A well constructed and maintained cantilever blockwork wall is very durable and should be providing an economic life-cycle in excess of 50 years.
Property owners should consider that access may be extremely limited in the future to remove and reconstruct a retaining wall. For example, a house or other site improvement may be constructed on the property that limits future construction access. Design and construct a retaining structure with a good economic life-cycle where future access for reconstruction is limited.
A cantilever wall is constructed with the use of a reinforced concrete footing. The blockwork wall is then constructed vertically on the footing, reinforced and filled with concrete. An adequate drainage layer is required to be provided between the wall and the retained earth material. An adequate drainage layer is essential to prevent the buildup of hydrostatic pressures behind the wall.
A property owner should be aware that engineering advice is essential to retaining walls. It is required to obtain an engineering design and inspections to a cantilever blockwork wall.
Contact the engineer to obtain the required design and inspections prior to commencing work.
Boulder Retaining Wall
Boulder retaining wall – Buyer beware.
A boulder wall is constructed with the use of rock material that is stacked against the face of an earth embankment in an attempt to provide earth retaining.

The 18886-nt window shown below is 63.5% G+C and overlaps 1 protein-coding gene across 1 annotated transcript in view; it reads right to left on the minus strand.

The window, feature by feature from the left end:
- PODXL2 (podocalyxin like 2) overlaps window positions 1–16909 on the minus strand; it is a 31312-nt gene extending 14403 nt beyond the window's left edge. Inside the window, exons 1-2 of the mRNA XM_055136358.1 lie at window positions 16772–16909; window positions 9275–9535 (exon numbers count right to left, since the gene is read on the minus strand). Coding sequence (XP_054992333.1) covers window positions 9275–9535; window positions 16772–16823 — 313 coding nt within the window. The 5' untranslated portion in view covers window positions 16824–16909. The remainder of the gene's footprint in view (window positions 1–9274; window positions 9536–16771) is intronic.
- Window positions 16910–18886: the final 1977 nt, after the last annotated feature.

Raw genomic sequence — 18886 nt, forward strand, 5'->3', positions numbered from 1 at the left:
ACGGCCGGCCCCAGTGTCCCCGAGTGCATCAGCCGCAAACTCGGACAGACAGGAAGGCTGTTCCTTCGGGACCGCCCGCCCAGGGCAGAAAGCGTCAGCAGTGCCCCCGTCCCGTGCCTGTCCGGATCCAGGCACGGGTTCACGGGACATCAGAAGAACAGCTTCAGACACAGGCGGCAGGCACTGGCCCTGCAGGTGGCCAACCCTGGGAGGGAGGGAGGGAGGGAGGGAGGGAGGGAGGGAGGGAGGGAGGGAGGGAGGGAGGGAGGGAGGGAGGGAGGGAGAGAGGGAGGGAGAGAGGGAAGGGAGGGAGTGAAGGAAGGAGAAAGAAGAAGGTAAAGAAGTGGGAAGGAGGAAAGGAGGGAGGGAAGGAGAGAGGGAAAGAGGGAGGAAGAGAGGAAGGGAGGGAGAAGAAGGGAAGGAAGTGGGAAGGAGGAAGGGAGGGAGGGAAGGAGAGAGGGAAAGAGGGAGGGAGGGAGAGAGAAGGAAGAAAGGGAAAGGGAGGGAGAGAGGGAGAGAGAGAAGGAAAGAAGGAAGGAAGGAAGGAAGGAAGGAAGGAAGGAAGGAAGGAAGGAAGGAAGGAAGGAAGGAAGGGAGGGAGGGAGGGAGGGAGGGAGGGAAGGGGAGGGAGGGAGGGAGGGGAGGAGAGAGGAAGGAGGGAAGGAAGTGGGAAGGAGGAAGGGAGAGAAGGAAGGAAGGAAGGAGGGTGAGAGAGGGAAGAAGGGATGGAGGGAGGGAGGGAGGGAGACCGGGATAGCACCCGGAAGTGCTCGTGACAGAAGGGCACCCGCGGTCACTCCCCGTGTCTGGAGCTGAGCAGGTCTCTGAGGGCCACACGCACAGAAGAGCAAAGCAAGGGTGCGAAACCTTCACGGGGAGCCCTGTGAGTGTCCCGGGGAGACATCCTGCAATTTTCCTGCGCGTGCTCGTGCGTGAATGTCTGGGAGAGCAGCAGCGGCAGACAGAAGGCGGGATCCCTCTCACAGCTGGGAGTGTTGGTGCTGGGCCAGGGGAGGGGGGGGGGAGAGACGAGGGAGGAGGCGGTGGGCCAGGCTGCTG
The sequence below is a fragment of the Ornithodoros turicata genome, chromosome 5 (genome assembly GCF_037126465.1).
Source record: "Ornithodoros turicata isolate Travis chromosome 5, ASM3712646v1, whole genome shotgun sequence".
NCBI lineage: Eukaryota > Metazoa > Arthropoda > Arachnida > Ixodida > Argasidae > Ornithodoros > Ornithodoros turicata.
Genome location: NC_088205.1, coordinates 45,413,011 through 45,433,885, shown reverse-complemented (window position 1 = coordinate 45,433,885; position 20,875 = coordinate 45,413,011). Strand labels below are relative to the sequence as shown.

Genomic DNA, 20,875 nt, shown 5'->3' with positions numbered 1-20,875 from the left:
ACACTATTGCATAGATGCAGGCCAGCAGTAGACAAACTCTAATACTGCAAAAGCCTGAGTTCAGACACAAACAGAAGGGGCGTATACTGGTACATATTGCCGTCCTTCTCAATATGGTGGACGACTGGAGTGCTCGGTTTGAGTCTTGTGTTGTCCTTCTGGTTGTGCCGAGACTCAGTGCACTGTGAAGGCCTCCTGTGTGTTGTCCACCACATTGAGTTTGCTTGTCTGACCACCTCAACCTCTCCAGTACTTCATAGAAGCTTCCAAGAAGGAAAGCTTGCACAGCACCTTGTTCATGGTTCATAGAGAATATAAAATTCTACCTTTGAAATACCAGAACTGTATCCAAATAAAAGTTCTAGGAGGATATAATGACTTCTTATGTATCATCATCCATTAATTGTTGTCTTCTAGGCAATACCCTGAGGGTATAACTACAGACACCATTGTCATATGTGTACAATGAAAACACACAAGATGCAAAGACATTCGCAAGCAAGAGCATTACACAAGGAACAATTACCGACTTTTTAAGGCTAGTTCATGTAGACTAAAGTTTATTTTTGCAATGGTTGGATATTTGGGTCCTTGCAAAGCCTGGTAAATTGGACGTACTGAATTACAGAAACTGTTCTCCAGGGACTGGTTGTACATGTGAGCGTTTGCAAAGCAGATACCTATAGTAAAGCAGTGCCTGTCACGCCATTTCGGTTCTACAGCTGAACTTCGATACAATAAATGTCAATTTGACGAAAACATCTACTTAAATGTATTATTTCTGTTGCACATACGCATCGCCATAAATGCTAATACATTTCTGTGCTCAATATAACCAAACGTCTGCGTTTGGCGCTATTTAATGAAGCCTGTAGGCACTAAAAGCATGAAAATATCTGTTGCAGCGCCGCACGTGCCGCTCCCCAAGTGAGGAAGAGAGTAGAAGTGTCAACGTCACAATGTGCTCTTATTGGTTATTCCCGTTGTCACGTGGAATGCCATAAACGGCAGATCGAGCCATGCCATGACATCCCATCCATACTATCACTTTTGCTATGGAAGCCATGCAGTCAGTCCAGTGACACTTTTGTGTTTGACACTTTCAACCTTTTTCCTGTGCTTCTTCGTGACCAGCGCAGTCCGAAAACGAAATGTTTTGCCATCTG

An adequately designed and constructed boulder wall relies on the mass of the boulders to act against the earth retained face. It is essential that an adequate incline be provided to the face of the boulder wall so that there is a horizontal component from the force of gravity acting on the mass of the wall.
The boulder wall constructed near vertical does not has enough mass ‘leaning in’ to the earth material that is reliant on support.
Inadequate construction to boulder walls is a common problem.
While they are relatively economical, boulder walls take up a lot of space on the property. You will require a significant width to the boulder wall to achieve a sufficient incline which takes up space on the property.
Typically, the boulder walls are constructed too vertical, that is, with a lack of adequate incline to the face of the wall in an attempt to save space on the property. This results in construction of an inadequate retaining wall. There are also other significant factors to inadequate boulder walls such as a lack of adequate footing support, amongst other things.
Inadequate construction to a boulder wall provides the hazard of catastrophic failure resulting in property damage, injury or death to property users.
In our professional experience, we have observed a high rate of inadequate construction to attempted boulder walls. The fact that the wall has been present to the site for a period of time provides no assurance to its ongoing performance.
We do not provide structural design to boulder walls.
Retaining Wall Movement and Cracking
The retaining wall movement movement and cracking could be a sign of impending failure. Arrange an engineer inspection.
Do you have a retaining wall that looks to be moving, cracking or leaning over. Need to know what to do?
The answer is to get a structural engineer out to site to inspect and advise.
The benefit of obtaining independent engineering advice is to establish what has gone wrong, what needs to be done and how to achieve the repair or replacement of the wall.
The problem with retaining structures that show signs of movement and cracking is that they may be showing signs of catastrophic failure about to occur.
There are many factors to be considered in relation to reported retaining wall movement and cracking.
Contact the engineer to obtain advice in relation to the retaining wall you are concerned with.